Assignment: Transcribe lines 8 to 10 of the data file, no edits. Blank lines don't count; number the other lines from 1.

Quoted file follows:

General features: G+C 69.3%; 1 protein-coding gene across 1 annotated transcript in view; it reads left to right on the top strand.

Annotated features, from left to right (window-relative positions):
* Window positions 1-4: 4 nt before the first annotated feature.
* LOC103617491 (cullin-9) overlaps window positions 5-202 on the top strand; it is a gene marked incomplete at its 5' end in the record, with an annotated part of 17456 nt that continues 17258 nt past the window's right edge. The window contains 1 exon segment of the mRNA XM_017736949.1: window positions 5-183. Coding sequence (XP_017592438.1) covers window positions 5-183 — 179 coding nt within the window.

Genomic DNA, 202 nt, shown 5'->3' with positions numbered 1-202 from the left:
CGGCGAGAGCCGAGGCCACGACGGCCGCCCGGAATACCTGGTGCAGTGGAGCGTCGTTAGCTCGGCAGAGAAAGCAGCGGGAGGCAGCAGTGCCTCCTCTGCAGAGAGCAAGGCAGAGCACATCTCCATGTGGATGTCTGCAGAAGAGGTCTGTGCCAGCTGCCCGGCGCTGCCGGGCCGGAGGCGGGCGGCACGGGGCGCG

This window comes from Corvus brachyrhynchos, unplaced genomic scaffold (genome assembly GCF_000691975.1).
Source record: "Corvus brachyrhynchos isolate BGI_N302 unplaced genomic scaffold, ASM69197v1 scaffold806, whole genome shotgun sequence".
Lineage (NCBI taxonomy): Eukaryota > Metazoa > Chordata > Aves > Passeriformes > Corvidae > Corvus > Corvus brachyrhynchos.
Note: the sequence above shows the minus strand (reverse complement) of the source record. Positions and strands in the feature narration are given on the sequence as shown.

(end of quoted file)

Source record: "Corvus brachyrhynchos isolate BGI_N302 unplaced genomic scaffold, ASM69197v1 scaffold806, whole genome shotgun sequence".
Lineage (NCBI taxonomy): Eukaryota > Metazoa > Chordata > Aves > Passeriformes > Corvidae > Corvus > Corvus brachyrhynchos.
Note: the sequence above shows the minus strand (reverse complement) of the source record. Positions and strands in the feature narration are given on the sequence as shown.